Ferriot Inc.: A Story of American Ingenuity
From the gritty manufacturing of nearly a century ago, to the clean, advanced processes of today, Ferriot Inc. molds and manufactures products that the American consumer sees and touches every day.
The history of Ferriot Inc. spans that of American manufacturing itself. Through macro-level economic shifts, Ferriot keeps adapting, so that its role endures as a trusted, value-added partner to original equipment manufacturers (OEMs). Ferriot’s rich past touches the Court of England’s Queen Victoria, the early tires of B.F. Goodrich, the rubber dolls of Walt Disney, all the way to the Apple Macintosh of Steve Jobs.
Remarkably, the company remains under descendants of the master artisans who engraved the Great Seal and emblems for Queen Victoria.
Today, Ferriot’s core services include contract manufacturing, custom and injection molding and finishing assembly.
The timeline below offers a snapshot of Ferriot’s evolution through revolutionary changes in processes and technologies. The constants throughout Ferriot’s history include: innovative design, reliability and exceptional quality.
Ferriot Inc. Timeline:
|1837||Queen Victoria assumes the throne of England and seeks out the finest engravers to carve her Great Seal and other Royal emblems. Finding no suitable talent in Great Britain, the queen dispatches agents to scour Europe. In France, they discover three brothers who leave their homeland to become artisans of the court of Queen Victoria. The French brothers train their offspring to work for the queen as well.|
|1850||The jewelry company Tiffany’s of New York discovers the talent pool within the queen’s court. Tiffany’s lures the descendants of the French brothers to New York to make dies for ornate medallions and other jewels. One is Frederick E. Herrington.|
|1860||Herrington leaves Tiffany’s and moves to Chicago to start the Art Die Sinking Company. Other family members join him.|
|Late 1800s||Dr. Benjamin Goodrich, of the B.F. Goodrich Company, searches out master engravers to produce dies and molds for ornate designs on the sides of solid rubber tires. He discovers the exceptional work of the Art Die Sinking Company, and he convinces Frederick Herrington to close his business in Chicago and move to Akron to work for Goodrich.|
|Turn of the century||Herrington reestablishes the Art Die and Sinking Machine Company on Bartges Street in Akron along with his son, Ernest, and his son-in-law, Victor Ferriot.|
|1920s||Following their father’s death, two of Victor’s sons, Gene and Glenn, become apprentices at the Mechanical Mold & Machine Co. in Akron.|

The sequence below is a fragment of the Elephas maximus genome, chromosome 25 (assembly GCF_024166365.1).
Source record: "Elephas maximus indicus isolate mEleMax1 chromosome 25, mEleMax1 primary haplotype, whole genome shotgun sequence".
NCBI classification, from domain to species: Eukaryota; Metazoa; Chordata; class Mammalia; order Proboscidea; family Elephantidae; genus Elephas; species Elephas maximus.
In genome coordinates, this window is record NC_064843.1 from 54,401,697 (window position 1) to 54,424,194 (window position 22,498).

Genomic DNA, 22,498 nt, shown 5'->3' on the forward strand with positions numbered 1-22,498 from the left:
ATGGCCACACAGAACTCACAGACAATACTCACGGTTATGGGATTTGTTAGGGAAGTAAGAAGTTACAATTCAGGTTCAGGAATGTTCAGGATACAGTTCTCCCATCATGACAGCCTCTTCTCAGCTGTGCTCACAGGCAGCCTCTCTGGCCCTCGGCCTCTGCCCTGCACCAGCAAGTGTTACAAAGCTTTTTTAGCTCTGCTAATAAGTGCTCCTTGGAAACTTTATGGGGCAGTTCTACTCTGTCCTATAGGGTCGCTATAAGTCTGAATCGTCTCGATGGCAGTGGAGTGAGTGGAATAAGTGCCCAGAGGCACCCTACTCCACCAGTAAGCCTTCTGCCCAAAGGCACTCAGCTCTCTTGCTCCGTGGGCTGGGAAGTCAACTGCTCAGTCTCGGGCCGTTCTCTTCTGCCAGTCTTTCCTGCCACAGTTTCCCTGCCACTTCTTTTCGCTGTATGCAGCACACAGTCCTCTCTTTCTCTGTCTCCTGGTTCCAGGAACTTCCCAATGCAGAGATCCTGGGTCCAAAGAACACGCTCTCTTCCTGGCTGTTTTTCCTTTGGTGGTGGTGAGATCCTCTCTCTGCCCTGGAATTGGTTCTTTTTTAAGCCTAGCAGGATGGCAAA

|1929||Gene leaves to start his own business in the garage of his home on Storer Avenue. Brother Glenn, a master machinist, joins him, as does brother Albert, a master lens grinder. Later, brother Joseph joins the company, while Albert goes to Hollywood to make camera lenses for the movie industry.|
|1934||By now well established, Ferriot Brothers Inc. patents a unique process that uses beryllium copper — a product of the same beryl ore that produces emeralds — to produce castings of microscopic detail and dimension, yet with the hardness of finely tooled steel.|
|1940||Ferriot Brothers Inc. becomes a pioneer of thermoplastic injection molds for the just-emerging plastics industry. The beryllium copper process allows the company to scale to new heights. Ferriot becomes the number one producer of molds for gas masks for the Allied Forces in World War II as well as the number one producer of small bullet-casing molds.|
|1946||Ferriot Brothers Inc. establishes an injection molding division — actually producing parts, in addition to molds, mainly for the toy industry. Ferriot makes dolls, model planes, ships, cars and other novelties for toy makers Mattel, Kenner and Marx.|
|1950s||Ferriot becomes a major supplier of highly detailed plastic components for furniture, including cabinetry, chair backs and ornate legs.|
|1959||Joseph Ferriot, then president of the company, receives the award of Life Fellowship in the Royal Society of Arts of London, one of the highest international honors for creative arts. A sculptor, etcher and painter, he created the plaster models that served as impressions for dolls and other products. His models shaped both rubber and plastic molds.|
|1963||The Ohio Edisonian, a publication of the Ohio Edison Company, reports that Ferriot Brothers Inc. “has become the largest producer of toy molds in the world.” Counted among its customers was The Walt Disney Company, which turned to Ferriot for the first rubber molds for Mickey and Minnie Mouse and Donald Duck.|
|1965||Ferriot establishes a finishing assembly division.|
|Late 1960s and early 1970s||Ferriot designs and carves wooden models, which then undergo a casting process to produce injection molds for the “front doors” of 21-inch wooden television cabinets. Ferriot produces and paints these intricate front sections for RCA, Zenith and Admiral. In 1971, RCA thanks the company for 121 truckloads of front panels without a single reject.|
|1978||IBM engages Ferriot to produce injection molds, tooling and decorative paint finishes for its original personal computers. The relationship with IBM launches Ferriot into the computer and business-machine industry. Later, the company paints the original Apple Macintosh. Ferriot remains a leading supplier in this sector.|
|1994||Ferriot adds a rapid services division.|
|2008||Ferriot introduces a proprietary injection molding product, American Originals Shake & Scallop Siding: injection-molded architectural shake-shingle siding for the construction industry. The company sells the siding under its wholly owned subsidiary, American Original Building Products LLC.|